Soil erosion can sometimes be great enough to change the landscape even to the naked eye. Steps form along the boundaries of enclosures, which remain long after the boundaries themselves have been removed. But generally the effects are almost invisible. However with more accurate measuring geologists and soil scientists are able to quantify what any farmer could tell you, that soil erosion increased hugely in the second half of the twentieth century. Even a rambler could tell you that most erosion occurs when the land is prepared for Autumn-sown crops, which have boomed as demand for cereals has increased.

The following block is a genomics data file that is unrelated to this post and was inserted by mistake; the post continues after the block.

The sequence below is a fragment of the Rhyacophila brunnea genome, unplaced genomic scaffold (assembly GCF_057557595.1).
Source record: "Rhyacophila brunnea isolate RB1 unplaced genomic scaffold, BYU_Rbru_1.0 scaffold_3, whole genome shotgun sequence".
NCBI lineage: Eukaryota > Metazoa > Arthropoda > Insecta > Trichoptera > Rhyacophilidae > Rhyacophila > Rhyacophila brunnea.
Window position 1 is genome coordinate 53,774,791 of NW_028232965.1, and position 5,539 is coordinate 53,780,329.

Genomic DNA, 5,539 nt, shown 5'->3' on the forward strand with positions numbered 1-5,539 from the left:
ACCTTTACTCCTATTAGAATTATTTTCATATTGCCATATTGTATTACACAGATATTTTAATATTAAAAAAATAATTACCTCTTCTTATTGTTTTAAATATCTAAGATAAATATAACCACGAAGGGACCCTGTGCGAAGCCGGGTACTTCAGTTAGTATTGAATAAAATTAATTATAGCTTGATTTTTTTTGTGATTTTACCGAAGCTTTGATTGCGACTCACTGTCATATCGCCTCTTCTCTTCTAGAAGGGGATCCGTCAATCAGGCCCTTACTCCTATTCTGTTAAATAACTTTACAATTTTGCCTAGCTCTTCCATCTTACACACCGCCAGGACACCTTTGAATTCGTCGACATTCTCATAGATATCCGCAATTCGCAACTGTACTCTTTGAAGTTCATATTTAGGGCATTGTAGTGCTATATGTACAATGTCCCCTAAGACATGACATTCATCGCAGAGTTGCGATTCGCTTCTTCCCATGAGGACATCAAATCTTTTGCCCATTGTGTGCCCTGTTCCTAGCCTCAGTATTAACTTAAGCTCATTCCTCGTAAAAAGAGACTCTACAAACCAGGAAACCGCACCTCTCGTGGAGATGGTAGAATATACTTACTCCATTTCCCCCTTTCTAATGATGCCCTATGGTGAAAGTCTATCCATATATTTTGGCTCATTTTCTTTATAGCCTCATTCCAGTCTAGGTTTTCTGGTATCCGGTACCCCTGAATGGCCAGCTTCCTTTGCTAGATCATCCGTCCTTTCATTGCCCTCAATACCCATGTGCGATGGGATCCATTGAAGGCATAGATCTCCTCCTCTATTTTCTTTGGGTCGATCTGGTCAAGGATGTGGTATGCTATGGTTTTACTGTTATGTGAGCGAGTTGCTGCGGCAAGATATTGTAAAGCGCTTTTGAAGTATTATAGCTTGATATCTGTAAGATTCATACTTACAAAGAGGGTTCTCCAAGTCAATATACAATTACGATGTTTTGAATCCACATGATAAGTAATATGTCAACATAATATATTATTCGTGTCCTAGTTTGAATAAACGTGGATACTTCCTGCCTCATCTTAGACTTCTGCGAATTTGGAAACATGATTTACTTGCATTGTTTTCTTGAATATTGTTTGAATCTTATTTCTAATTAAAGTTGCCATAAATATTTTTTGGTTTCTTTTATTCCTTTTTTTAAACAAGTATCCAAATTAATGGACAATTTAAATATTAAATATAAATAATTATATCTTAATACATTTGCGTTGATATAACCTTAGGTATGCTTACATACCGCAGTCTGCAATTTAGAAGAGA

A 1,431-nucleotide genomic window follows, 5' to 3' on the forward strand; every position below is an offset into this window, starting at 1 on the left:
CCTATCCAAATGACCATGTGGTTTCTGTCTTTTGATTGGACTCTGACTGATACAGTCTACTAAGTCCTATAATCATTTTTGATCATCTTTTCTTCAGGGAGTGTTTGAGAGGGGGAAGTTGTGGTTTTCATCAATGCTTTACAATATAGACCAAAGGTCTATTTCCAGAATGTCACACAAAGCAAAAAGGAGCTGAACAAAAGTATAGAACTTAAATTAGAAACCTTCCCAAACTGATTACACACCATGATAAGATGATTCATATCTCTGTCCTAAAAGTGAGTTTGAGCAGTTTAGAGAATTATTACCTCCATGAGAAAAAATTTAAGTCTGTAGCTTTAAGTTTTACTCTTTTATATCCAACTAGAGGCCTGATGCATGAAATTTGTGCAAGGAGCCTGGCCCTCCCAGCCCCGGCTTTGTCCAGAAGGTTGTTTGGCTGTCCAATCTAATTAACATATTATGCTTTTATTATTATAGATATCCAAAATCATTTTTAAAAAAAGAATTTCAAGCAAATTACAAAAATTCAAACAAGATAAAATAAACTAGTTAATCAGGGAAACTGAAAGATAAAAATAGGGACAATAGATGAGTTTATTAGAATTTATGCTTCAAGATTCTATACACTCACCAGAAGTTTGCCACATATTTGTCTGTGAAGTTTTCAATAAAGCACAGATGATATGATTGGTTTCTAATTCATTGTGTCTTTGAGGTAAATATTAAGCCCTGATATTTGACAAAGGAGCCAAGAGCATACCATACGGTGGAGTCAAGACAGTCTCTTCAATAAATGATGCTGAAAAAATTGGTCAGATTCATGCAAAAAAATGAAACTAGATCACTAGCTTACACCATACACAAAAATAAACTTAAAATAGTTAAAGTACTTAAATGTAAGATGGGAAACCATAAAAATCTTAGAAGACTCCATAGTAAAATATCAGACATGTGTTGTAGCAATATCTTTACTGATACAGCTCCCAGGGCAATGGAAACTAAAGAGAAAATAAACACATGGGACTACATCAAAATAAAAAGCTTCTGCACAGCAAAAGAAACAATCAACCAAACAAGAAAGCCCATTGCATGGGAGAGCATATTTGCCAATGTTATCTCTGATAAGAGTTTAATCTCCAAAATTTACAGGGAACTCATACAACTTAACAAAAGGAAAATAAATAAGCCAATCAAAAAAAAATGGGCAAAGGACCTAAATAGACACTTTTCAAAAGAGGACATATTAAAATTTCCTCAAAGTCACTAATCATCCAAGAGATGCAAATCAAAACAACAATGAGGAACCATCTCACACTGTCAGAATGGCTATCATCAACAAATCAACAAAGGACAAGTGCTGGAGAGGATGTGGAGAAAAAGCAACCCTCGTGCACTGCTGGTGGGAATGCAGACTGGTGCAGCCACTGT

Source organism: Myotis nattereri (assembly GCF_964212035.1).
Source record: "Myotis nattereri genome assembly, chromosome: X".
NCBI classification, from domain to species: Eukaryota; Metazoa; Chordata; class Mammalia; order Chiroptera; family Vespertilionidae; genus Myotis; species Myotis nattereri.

Archaeologists have been able to trace evidence of soil erosion in Britain back to the very first farmers. As soon as Mesolithic man began to clear the woods that covered much of the archipelago 5000 years ago, the soil’s natural ecology changed, and rain began to wash it away. Of course, this was mostly localised and caused very little damage. But as Neolithic man became more sedentary, and then in the Bronze Age and the Iron Age ploughs became more powerful, soil erosion began to increase. In the Roman times, population pressures forced more land to be cleared, and the first Winter wheat was sown. The population crashed in the Dark Ages, and the healing effect on the soil in this period can be traced where a layer of once worked topsoil is buried underneath new compost. It was not until the fifteenth century that the population reached the same level as that of the Romans. The ubiquitous ridge and furrow system extended through much of England, converting grazing into arable land, and woodland was cleared to much the same extent at which it would remain until the 1960s. This was a period of high soil erosion, and rivers were reported to run red-brown with silt in the literature of the time. But as the Black Death caused a second great population crash, and the climate took a cooler turn, much of the medieval arable land reverted to pasture, much of it remaining so ever since. As the period of enclosures got under way, renewed population pressure accompanied a revolution in agricultural technology. Ploughs were improved, as they always had been, but more importantly crop rotation was introduced. Land had been manured since the Roman times, but until this time the primary method of improving land that had lost its fertility was to simply leave it fallow for a few years. Unless it quickly became infested with weeds, this bare land was open to the rain, and eroded quickly when waterlogged in Winter or in Summer thunderstorms. Now crop rotations included a year of leguminous growth, which renitrogenated the soil and helped preserve the soil structure. As well as increasing output, this improvement dramatically reduced the frequency of soil erosion. It was not until quick-releasing artificial fertilizers took off in the twentieth century that this process of crop rotation was superseded, hailing an era of much more intensive agriculture, and a much greater rate of soil erosion.